The chief of that Unit, Major Claudio Zaldivar Matos, a thug who is well known in Moa for his aggressiveness towards detainees and even his proper men, put on a show of ‘toughness’ so that I would get off the bunk bed and get in the line of prisoners who were to be inspected on that morning.   The intervention of another police official kept him from beating me as he had promised, though we were able to exchange a few words: he stated that he did not care that I was a peaceful dissident and I assured him that they were all violators and that I did not follow orders, much less from soldiers.

I found out that he (Zaldivar) had paralyzed a man after a supposed accident in the municipality of Sagua de Tanamo.  At 2 pm sharp, they released us without charges, contradicting the farce of the previous day when they tried to sign a document which stated we were carrying out acts of Public Disorder.  They did not confiscate anything from us, and at that time others who had joined us in the march were already in the warmth of their homes savoring a cup of coffee.  We left behind the squalor of that place, though I can still feel the pestilence of that dungeon on my skin, which is nothing more than an instrument frequently used by the regime in an attempt to impede what is inevitable, although many may doubt it because of distance, blindness, or a paralyzing fear.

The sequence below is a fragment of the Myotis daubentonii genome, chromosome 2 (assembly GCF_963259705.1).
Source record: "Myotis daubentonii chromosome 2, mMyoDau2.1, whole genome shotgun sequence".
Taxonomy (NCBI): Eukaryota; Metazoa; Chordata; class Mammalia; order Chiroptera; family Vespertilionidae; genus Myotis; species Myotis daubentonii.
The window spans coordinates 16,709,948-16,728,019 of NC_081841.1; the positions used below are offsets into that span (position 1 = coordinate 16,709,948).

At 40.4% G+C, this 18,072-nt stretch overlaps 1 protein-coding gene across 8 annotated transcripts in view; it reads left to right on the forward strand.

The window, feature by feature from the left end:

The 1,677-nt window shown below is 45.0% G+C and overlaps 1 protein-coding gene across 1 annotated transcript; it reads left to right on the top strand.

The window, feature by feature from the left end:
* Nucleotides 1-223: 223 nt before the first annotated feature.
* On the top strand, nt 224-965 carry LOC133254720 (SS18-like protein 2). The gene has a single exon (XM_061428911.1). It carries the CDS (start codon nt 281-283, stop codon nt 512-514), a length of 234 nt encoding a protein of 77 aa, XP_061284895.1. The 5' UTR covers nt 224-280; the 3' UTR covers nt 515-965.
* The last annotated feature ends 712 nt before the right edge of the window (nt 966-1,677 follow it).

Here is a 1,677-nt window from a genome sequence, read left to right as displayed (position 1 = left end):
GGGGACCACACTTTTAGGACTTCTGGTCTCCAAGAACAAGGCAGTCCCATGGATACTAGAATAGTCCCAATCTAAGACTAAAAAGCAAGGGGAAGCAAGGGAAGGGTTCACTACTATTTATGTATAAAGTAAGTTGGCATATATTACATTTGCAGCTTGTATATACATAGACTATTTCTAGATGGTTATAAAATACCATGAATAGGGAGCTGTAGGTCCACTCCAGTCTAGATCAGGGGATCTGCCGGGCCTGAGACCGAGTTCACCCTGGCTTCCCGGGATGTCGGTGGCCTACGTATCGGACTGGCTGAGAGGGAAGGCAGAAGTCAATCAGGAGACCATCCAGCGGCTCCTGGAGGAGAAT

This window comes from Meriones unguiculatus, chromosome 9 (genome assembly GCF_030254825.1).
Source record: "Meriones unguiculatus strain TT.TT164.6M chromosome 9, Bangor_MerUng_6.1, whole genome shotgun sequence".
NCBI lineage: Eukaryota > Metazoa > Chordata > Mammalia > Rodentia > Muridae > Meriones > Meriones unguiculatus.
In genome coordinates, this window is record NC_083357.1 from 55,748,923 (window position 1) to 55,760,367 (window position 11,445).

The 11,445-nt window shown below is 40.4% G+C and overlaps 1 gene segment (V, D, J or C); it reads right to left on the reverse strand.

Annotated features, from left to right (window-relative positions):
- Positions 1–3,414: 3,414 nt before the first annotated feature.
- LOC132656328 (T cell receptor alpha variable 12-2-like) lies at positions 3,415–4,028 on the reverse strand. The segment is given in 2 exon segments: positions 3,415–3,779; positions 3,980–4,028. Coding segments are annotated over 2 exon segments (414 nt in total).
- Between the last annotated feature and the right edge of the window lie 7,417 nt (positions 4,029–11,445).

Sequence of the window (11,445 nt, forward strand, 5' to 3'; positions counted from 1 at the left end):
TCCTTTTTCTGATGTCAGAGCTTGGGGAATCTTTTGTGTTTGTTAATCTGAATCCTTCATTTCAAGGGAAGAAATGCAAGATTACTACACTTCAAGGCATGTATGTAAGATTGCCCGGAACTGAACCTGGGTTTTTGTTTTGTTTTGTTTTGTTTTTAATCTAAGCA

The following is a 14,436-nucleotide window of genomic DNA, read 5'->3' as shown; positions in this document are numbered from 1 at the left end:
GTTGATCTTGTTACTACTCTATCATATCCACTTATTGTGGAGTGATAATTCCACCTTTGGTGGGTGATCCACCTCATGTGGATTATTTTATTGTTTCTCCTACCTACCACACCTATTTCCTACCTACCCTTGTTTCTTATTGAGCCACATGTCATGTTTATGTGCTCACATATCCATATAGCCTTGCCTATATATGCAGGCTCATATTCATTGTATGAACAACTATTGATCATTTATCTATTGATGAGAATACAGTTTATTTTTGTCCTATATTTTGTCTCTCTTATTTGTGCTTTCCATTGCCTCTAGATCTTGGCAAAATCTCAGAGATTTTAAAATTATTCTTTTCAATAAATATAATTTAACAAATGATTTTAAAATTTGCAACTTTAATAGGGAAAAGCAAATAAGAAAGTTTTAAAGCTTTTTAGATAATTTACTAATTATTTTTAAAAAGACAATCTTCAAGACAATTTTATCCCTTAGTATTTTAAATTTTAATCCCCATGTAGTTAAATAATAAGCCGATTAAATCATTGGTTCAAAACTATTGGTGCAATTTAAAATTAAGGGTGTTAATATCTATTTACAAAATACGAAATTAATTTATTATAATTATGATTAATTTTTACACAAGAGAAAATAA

Three Police Officials from San German Sentenced

21 Sep

Photo: Luis Felipe Rojas

After passing through the rigorous routines of the Military Tribunal and the Military Prosecutors Office, the Provincial Tribunal of Holguin sentenced three officials of the National Revolutionary Police to prison terms between three to four years.  A few months ago, these guards had been active in San German, in the Eastern province of Holguin, but have been moved to a center 700 kilometers from Havana, according to local sources.

The outlaws are Captain Vladimir Aldana, chief of the Police Unit, the 1st Tenant Alexander La ‘O Aguilera, Sector Chief (in the photograph, wearing police uniform), and another official by the name of Jerson, a functionary from the Order of the Interior.  The accused had presumptively overruled charges (in exchange for gifts) against a truck driver who ran over a woman on a public road more than a year ago.  The woman, who asked me not to reveal her name, told me that she filed complaints in the fiscal and tribunal levels of the province, and upon noticing the carelessness of the competent authorities, she decided to file more complaints to the National Fiscal Office, which resulted in a more rigorous investigation and the sentences of those previously mentioned.